If you were around and remember Dwight Clark and “The Catch,” or Carl Yastrzemski’s “Impossible Dream” season, or the looming hardwood dominance of Bill Russell and Wilt Chamberlain, chances are your precise visualizations of these athletes are from Sports Illustrated and photos taken by the magazine’s legendary staff photographer, Walter Iooss, Jr.

Known as “the poet laureate of sports,” Iooss (pronounced “Yose”) rose to fame when he started at SI in 1961 at the age of 17 and, in the subsequent decades, has shot countless stories, games, matches and events — and along the way also provided over 300 covers for the publication. This probably also means that, if you became an avid sports fan at any point since his debut, your head is a crammed scrapbook of Iooss images.

Over 60 of his best photographs — portraits as well as action shots and conceptual pieces; both insantly recognizable and less-known but equally arresting photos — are on display through Jan. 12 at the Lyman Allyn Art Museum in New London. Titled “LEGENDS: the Sports Photography of Walter Iooss,” the exhibit was curated by Tanya Pohrt, Lyman Allyn staff curator, and all the pieces in the show are recent acquisitions, gifts to the Lyman Allyn from multiple donors in 2017 and 2018.


Pohrt has arranged the photographs logically but in inspired fashion, and they include depictions of baseball, basketball, football, golf, tennis, the Olympics and, in one dramatic room, a set of shots capturing youth sports in contemporary Cuba. Part of the magic of “LEGENDS” is that Pohrt isn’t a particularly rabid sports fan, which enabled her to see the work without history or context that might push the exhibit’s layout in perhaps anticipated fashion.

“There was a bit of a learning curve for me in terms of researching the individuals and things being depicted,” Pohrt says. “It was exciting and fun to familiarize myself with the athletes and the stories behind Iooss’s artistry. The more I learned about specific games or athletes, the more I was able to see his artistry and an ability to instinctively crystallize one moment that stands in for a larger career or sport.”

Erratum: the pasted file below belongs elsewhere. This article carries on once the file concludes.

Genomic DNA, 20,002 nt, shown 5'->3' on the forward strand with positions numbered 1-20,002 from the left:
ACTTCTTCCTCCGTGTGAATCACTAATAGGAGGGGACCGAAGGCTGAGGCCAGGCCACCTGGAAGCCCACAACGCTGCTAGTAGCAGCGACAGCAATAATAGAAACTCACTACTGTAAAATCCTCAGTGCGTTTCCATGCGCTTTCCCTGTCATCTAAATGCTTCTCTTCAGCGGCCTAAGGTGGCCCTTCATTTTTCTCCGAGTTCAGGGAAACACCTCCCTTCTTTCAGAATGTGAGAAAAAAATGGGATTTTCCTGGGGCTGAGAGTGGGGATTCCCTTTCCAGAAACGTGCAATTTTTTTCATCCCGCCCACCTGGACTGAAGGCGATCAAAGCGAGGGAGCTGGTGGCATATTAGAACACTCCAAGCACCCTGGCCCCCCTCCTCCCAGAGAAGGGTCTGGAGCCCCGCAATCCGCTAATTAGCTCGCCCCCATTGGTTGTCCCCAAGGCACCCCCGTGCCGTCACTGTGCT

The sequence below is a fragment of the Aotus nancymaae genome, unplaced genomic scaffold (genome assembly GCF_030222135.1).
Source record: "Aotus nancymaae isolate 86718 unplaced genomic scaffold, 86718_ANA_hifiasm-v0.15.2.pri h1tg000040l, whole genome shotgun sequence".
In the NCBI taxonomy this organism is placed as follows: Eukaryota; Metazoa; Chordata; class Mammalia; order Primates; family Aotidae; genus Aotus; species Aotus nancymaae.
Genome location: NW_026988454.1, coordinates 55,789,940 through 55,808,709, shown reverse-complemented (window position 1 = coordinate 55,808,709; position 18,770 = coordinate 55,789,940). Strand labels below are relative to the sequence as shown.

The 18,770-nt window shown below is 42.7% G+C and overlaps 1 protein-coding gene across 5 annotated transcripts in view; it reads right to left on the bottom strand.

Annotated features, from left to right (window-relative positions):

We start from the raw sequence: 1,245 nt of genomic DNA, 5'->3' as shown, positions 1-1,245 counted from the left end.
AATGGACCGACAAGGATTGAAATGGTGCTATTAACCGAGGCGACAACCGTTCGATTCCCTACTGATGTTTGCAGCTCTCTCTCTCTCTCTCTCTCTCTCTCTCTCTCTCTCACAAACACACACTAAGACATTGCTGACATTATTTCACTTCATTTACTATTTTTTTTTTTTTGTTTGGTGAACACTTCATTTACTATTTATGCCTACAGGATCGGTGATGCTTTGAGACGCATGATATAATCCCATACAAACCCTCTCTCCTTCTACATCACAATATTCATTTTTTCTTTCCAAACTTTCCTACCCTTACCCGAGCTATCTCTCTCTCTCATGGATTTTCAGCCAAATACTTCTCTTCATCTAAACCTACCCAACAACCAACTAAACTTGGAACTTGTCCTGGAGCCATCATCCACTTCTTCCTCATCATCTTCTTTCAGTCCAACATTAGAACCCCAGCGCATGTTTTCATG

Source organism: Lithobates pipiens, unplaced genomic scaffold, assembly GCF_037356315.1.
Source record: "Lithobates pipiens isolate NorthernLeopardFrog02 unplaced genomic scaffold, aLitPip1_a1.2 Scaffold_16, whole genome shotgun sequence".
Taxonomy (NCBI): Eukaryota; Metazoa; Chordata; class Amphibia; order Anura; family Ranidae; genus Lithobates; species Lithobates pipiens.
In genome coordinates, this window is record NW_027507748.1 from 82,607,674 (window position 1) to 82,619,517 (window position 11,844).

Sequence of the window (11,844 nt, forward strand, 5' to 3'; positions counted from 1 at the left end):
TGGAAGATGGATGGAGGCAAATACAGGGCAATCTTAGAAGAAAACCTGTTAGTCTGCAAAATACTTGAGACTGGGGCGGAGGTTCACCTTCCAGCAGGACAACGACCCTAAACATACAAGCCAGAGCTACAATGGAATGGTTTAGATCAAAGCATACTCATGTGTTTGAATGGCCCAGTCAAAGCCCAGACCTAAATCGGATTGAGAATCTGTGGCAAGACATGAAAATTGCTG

Indeed. Regardless of one’s acquaintanceship with the photographer and/or his work, the almost instant reaction to the collection of pieces in “LEGENDS” is to understand how Iooss is as much an artist as he is a journalist. There is innately blended into his photographs an array of wit and wonder, compassion and awe, and skill and professional detachment. To walk through the five rooms of the exhibit and take in years’ worth of craft is to come to believe Iooss is a man who, realizing early on that he had one of those “greatest jobs in the world” gigs, used it to learn as much about himself as he did his subjects and the world through the prism of sport.

The portraits are astonishing in approach and imagination — and the impression is that, while Iooss had plenty of aesthetic ideas about how to shoot the athlete, it was always in the context that would allow the subject’s persona to transcend the image: Serena Williams; Tiger Woods; LeBron James; Billie Jean King; Usain Bolt; Whitey Ford and Yogi Berra; Muhammed Ali and Joe Frazier …

“If the show was just portraits, that would be enough,” Pohrt says. “Iooss captures so much about these athlete’s personalities in these photographs.”

She explains how they erected a banner touting the exhibition on the entry road to the museum that included a famous Iooss image of LeBron James. Pohrt says, laughing with disbelief, “Someone stole it! I’m pretty sure that’s never happened here before!”

In the label text below the image of James, Iooss descibed the photo shoot: “(James) walked in like a king that day, and he took over that room … I’ve never seen an athlete look like that … he was muscular, charming, articulate, the prince of hoops.”